School’s new pantry gets positive response from parents, teachers

June 1, 2017

At the Food Bank of Delaware, we recognize that nearly one in five Delaware children are food insecure. With the help of our community partners and volunteers, we offer food directly to at-risk children – and their families – through a variety of programs.

Some of those programs operate through partnerships with schools. For example, we assist the students at Campus Community School in Dover, and their families, through the Backpack Program and a newly opened school pantry.

Campus Community School is a free, public charter school serving 419 students in grades kindergarten through 8.

Whitney Towns, the Community in Schools program director, manages the food assistance programs from a small office adjacent to the school cafeteria.

The backpack program provides weekend meals for children. Last year, the Food Bank distributed 160,800 backpacks through 133 statewide sites. At Campus Community School, 114 students go home with a backpack each weekend.

“It’s very successful,” said Whitney, adding that she believes there is a potential to serve even more families.

She reports that students seem to like the healthy, nourishing food in the backpacks; they are learning to read food labels in school in order to be able to make healthy choices.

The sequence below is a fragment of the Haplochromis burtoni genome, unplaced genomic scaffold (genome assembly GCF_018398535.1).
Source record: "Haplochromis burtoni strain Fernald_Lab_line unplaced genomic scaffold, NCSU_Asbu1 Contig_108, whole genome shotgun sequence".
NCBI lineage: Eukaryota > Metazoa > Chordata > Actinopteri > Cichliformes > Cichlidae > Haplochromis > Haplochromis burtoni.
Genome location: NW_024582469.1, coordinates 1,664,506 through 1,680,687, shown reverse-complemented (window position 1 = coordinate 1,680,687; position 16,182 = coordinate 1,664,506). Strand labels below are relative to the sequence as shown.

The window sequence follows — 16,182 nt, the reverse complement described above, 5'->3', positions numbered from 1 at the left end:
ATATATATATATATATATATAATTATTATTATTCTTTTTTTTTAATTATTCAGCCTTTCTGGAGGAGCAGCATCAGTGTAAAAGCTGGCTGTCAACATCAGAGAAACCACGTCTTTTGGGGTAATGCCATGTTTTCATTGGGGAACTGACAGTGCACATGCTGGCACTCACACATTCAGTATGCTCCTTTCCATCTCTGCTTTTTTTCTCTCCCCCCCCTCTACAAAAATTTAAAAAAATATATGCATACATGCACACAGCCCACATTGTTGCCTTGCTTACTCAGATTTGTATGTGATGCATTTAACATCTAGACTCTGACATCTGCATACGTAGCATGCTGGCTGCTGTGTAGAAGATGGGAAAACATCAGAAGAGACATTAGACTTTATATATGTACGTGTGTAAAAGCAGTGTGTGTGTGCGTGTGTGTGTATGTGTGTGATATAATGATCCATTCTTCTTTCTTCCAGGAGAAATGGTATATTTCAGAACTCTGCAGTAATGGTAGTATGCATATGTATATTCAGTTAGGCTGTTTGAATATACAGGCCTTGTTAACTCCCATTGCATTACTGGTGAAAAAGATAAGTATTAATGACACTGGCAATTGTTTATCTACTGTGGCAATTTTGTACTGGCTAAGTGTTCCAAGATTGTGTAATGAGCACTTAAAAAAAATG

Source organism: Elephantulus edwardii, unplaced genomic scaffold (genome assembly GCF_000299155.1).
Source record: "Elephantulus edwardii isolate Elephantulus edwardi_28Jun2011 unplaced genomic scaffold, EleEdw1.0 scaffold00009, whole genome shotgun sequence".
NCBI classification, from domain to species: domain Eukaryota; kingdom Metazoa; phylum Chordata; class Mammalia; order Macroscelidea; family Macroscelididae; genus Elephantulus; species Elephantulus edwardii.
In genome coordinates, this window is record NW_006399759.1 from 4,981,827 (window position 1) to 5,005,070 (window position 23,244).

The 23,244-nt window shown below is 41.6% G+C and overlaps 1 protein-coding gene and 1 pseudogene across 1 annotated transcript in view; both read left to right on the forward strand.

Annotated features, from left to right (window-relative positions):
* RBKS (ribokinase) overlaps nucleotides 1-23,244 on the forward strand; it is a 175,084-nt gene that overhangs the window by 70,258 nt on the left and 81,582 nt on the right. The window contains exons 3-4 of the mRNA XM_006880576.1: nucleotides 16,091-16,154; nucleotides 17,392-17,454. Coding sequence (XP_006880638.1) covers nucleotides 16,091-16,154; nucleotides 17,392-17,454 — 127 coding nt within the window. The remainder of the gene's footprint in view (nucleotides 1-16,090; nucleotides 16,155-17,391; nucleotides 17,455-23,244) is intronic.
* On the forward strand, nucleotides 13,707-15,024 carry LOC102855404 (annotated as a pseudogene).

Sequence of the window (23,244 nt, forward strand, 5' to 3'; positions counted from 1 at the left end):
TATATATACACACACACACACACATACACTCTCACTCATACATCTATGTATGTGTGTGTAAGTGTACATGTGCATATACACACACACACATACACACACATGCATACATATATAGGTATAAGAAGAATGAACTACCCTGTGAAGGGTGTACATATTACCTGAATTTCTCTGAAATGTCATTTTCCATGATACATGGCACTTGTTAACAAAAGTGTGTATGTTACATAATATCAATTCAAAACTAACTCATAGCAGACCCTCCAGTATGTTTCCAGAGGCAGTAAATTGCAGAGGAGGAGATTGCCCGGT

Because she is in daily contact with families and aware of their situations, this Harry K Foundation sponsored food pantry opened at the end of March.

“Parents in need have confidentiality here,” Whitney said. Its location – set up in locked cabinets in the back of her office – make it accessible for parents to discreetly seek assistance.

“The ones who know it’s here love it. It’s working out really well,” she said.

Whitney posted signs about the pantry during a recent parent-teacher conference, and to help get the word out, she met with and emailed teachers. In turn, the teachers have responded back with support for the program.

In just less than two months, 13 families have come in for emergency food and personal hygiene items; and three of those were families with more than five children.

Thanks to Whitney’s work schedule and her commitment to the pantry, parents are able to visit on a drop-in basis.

“I’m very excited to have the pantry here. We can clearly see the need,” she said.

For more information about the Food Bank of Delaware’s backpack and school pantry programs, visit

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